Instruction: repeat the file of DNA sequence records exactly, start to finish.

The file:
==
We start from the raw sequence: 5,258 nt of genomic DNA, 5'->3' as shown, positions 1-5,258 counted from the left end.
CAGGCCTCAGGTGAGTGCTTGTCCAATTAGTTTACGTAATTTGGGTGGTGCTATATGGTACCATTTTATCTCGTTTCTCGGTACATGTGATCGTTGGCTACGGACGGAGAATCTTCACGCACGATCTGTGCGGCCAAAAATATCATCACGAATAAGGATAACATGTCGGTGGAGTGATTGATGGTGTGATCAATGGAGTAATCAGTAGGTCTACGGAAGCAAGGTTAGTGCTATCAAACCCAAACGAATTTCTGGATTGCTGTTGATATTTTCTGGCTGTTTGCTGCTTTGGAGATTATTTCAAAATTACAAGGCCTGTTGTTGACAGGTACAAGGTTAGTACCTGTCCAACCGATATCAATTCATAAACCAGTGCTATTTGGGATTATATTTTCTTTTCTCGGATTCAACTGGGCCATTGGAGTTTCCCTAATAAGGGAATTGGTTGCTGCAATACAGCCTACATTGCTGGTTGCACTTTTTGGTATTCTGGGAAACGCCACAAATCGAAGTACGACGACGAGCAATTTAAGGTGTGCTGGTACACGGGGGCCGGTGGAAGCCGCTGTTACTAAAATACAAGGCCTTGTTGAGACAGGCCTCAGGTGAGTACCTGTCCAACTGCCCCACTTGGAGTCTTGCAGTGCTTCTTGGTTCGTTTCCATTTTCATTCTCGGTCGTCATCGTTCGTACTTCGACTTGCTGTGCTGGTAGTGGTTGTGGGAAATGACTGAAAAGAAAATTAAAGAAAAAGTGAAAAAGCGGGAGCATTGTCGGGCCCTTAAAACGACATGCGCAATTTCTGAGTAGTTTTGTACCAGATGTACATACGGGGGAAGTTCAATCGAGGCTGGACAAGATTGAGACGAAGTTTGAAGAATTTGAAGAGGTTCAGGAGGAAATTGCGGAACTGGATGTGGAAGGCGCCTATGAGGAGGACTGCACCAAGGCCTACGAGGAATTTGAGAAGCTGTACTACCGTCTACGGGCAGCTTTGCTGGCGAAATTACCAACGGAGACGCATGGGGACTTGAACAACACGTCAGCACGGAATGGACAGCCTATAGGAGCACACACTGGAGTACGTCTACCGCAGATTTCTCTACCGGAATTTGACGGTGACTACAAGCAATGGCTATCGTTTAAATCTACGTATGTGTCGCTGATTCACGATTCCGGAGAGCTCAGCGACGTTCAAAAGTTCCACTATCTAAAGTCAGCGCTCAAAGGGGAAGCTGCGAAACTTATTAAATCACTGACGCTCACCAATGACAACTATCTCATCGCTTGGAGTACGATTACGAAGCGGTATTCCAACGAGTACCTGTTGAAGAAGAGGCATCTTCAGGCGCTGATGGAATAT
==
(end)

We start from the raw sequence: 5,258 nt of genomic DNA, 5'->3' as shown, positions 1-5,258 counted from the left end.
CAGGCCTCAGGTGAGTGCTTGTCCAATTAGTTTACGTAATTTGGGTGGTGCTATATGGTACCATTTTATCTCGTTTCTCGGTACATGTGATCGTTGGCTACGGACGGAGAATCTTCACGCACGATCTGTGCGGCCAAAAATATCATCACGAATAAGGATAACATGTCGGTGGAGTGATTGATGGTGTGATCAATGGAGTAATCAGTAGGTCTACGGAAGCAAGGTTAGTGCTATCAAACCCAAACGAATTTCTGGATTGCTGTTGATATTTTCTGGCTGTTTGCTGCTTTGGAGATTATTTCAAAATTACAAGGCCTGTTGTTGACAGGTACAAGGTTAGTACCTGTCCAACCGATATCAATTCATAAACCAGTGCTATTTGGGATTATATTTTCTTTTCTCGGATTCAACTGGGCCATTGGAGTTTCCCTAATAAGGGAATTGGTTGCTGCAATACAGCCTACATTGCTGGTTGCACTTTTTGGTATTCTGGGAAACGCCACAAATCGAAGTACGACGACGAGCAATTTAAGGTGTGCTGGTACACGGGGGCCGGTGGAAGCCGCTGTTACTAAAATACAAGGCCTTGTTGAGACAGGCCTCAGGTGAGTACCTGTCCAACTGCCCCACTTGGAGTCTTGCAGTGCTTCTTGGTTCGTTTCCATTTTCATTCTCGGTCGTCATCGTTCGTACTTCGACTTGCTGTGCTGGTAGTGGTTGTGGGAAATGACTGAAAAGAAAATTAAAGAAAAAGTGAAAAAGCGGGAGCATTGTCGGGCCCTTAAAACGACATGCGCAATTTCTGAGTAGTTTTGTACCAGATGTACATACGGGGGAAGTTCAATCGAGGCTGGACAAGATTGAGACGAAGTTTGAAGAATTTGAAGAGGTTCAGGAGGAAATTGCGGAACTGGATGTGGAAGGCGCCTATGAGGAGGACTGCACCAAGGCCTACGAGGAATTTGAGAAGCTGTACTACCGTCTACGGGCAGCTTTGCTGGCGAAATTACCAACGGAGACGCATGGGGACTTGAACAACACGTCAGCACGGAATGGACAGCCTATAGGAGCACACACTGGAGTACGTCTACCGCAGATTTCTCTACCGGAATTTGACGGTGACTACAAGCAATGGCTATCGTTTAAATCTACGTATGTGTCGCTGATTCACGATTCCGGAGAGCTCAGCGACGTTCAAAAGTTCCACTATCTAAAGTCAGCGCTCAAAGGGGAAGCTGCGAAACTTATTAAATCACTGACGCTCACCAATGACAACTATCTCATCGCTTGGAGTACGATTACGAAGCGGTATTCCAACGAGTACCTGTTGAAGAAGAGGCATCTTCAGGCGCTGATGGAATAT